Lewis Butts Jr., whose two previous campaigns were weighed down by embarrassment or irrelevance, confirmed to PennLive on Monday that he will again seek the Democratic nomination for Harrisburg mayor.
Butts first announced it last week on a Facebook Live appearance with Ron Chapel, a resident of the city.
Butts, a 54-year-old former government employee whose quixotic, past runs were known for unconventional proposals to help Harrisburg cope with his day-to-day challenges, told PennLive he thinks the experience of being a candidate earlier will help him this time. and he sees the third attempt as an offer of evidence to the voters of his concern for them and their city.
This proven Harrisburg concern is likely to emerge as a central theme in a campaign in which Butts is likely to fight incumbent Mayor Eric Papenfuse and two other challengers, both of whom were registered as Republicans until relatively recently and have not always lived in the City they try to lead.
"That was experience," Butts said Monday of his previous runs, the first of which was marred by an incident in which Butts admitted defacing the Papenfuse campaign signs, and unsolicited publicity for a litany of counts from Driver's licenses all due to failure to pay prior fines.
“But my name is known. They know that I am committed to the community and that I am already vetted, ”he said. "And I'm not a (party) pinball machine," he added in a thinly veiled shot of other mayor hopefuls, David Schankweiler and Otto Banks. The banks are expected to announce a run on Monday evening. Papenfuse has also said he is expecting re-election.
The 2021 area code is planned for May 18. In the current political era, the Democratic Party's nomination has brought a distinct advantage in city races.
Butts finished fourth in a five-person field in 2017, winning 125 votes, or just 2.3 percent of the vote. He finished fourth out of four places in 2013 and only got 64 votes in this primary. Butts also ran for the Harrisburg School Board in 2019, finishing 11th in a Democratic 12-person primary school.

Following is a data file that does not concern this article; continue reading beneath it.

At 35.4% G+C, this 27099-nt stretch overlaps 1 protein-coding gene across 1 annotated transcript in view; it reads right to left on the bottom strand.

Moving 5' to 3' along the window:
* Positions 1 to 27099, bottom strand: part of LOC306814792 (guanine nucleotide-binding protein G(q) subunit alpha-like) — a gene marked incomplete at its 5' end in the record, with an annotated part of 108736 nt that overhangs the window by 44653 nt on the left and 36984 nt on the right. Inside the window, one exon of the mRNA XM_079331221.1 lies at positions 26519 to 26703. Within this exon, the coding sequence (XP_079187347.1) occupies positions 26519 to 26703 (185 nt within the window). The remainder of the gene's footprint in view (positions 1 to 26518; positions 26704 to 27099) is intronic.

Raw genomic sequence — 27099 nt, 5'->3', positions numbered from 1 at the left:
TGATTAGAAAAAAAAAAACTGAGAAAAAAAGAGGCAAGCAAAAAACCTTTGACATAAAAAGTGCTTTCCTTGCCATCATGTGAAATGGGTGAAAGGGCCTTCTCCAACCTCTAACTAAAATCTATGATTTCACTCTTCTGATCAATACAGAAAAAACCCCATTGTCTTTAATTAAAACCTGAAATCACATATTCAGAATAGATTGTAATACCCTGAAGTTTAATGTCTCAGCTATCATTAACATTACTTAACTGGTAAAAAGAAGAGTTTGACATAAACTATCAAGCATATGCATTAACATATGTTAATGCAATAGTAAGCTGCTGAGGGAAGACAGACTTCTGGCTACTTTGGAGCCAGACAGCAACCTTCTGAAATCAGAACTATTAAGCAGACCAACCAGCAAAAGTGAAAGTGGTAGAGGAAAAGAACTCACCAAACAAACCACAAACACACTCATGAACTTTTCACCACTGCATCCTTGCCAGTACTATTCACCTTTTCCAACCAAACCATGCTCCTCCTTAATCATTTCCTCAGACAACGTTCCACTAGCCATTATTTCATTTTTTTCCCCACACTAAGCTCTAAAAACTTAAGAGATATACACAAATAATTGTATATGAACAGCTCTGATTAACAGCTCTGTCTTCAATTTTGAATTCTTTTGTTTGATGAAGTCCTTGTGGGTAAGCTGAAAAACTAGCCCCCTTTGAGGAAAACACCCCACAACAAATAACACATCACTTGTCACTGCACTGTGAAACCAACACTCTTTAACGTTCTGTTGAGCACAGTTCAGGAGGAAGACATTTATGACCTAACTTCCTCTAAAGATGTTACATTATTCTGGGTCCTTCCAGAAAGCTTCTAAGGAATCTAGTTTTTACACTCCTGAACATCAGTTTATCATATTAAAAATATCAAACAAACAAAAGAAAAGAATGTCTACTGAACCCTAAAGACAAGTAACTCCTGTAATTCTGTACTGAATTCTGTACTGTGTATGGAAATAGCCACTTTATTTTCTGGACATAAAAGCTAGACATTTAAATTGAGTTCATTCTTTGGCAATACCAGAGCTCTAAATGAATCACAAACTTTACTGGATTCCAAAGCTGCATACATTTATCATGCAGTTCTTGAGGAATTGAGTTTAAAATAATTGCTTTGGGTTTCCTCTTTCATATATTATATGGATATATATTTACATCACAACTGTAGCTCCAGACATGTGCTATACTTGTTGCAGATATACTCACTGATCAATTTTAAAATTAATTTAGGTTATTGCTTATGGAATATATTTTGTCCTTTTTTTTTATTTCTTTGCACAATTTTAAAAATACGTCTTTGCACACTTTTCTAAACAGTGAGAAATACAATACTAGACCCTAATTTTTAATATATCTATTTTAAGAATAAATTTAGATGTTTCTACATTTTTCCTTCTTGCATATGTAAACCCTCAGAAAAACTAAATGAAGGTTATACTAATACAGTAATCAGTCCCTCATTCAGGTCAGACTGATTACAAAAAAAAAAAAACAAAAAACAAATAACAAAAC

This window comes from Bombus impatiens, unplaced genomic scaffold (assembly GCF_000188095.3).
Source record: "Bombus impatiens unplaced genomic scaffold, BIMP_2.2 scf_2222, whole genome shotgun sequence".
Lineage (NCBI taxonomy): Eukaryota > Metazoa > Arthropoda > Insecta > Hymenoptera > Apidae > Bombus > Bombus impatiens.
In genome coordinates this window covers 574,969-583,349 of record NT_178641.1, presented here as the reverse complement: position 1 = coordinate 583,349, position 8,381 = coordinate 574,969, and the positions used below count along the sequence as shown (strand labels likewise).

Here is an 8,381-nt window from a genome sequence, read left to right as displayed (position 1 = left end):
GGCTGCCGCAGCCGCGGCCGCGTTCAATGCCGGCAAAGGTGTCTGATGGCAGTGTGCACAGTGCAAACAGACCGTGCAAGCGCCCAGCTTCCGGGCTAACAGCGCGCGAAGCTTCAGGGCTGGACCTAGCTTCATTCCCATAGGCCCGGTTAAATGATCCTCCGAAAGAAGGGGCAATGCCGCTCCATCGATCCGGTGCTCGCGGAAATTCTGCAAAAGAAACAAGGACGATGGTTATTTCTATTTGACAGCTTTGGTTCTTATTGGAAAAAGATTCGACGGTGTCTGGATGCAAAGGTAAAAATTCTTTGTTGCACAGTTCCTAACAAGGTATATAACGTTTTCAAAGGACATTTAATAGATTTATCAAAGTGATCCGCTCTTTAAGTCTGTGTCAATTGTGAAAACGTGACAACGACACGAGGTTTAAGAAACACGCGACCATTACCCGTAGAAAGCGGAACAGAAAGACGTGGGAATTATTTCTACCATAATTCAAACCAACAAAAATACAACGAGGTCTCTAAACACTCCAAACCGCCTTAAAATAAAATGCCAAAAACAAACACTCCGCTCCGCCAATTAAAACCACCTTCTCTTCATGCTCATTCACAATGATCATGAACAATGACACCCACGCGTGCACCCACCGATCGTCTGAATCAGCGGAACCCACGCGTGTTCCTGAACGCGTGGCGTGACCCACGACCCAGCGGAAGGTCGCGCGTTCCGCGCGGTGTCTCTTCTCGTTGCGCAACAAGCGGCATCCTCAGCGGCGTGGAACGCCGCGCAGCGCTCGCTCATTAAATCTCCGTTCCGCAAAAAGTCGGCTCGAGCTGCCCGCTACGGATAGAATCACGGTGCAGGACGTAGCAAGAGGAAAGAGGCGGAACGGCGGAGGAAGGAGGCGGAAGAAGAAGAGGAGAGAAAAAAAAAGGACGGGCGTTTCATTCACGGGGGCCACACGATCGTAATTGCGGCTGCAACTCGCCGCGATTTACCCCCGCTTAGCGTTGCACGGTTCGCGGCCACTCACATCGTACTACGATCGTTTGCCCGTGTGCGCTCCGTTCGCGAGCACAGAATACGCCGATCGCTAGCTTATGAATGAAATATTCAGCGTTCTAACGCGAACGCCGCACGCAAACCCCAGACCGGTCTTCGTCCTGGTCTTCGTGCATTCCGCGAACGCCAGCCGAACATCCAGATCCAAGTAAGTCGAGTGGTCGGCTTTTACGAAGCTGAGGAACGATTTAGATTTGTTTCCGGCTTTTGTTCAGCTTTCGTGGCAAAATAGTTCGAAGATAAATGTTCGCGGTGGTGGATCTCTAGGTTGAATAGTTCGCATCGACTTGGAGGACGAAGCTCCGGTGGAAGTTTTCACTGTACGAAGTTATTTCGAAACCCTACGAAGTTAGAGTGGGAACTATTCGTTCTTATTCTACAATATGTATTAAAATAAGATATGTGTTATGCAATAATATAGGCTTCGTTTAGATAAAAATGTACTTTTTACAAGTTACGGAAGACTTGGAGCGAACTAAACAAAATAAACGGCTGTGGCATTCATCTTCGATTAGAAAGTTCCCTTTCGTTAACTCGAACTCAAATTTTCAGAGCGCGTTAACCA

As usual, Butts vows to bring a bunch of great vision ideas to City Hall after 12 years of city guides trying to pay off the debt of another grand vision leader, former Mayor Stephen R. Reed.
Some of the ideas were at the center of Butts' efforts in 2013 and 2017, including:
Implementation of Reed's 1980s vision to build a dam on the Susquehanna River that could generate electricity and revenue for the city. Reed's original proposal would have generated up to 34.4 megawatts of electricity, enough to generate electricity for a large number of homes in the city.
Development of a free communal Wi-Fi service. Butts said he will be investigating state and / or federal grants to develop public, free Wi-Fi across Harrisburg. Not only would this initiative help bridge the digital divide, but it could save many residents hundreds of dollars annually if they chose to turn off their current service.
New this year?
Leverage City Hall – and the city's expanded tax office as part of the current redevelopment plan – to create immediate public works jobs for up to 250 city dwellers hired for dormitory refurbishment, sidewalk repairs, and other quality of life projects. Butts sees this as a direct way to improve employment, reduce poverty and ultimately reduce crime.
Each of these projects would come at a hefty price tag – initial estimates for Reed's dam project were $ 254 million, giving townspeople still recovering from Reed's unfortunate urban burning projects and artifact purchases a break could -open Wild West Museum.
But Butts has said he would first look for public-private partnerships and federal and state sources to make money.
"We have to take advantage of this (state) Capitol," Butts said in an interview with PennLive Friday. "That is what Mayor Reed taught me. He taught me how to go up those steps to get what you need."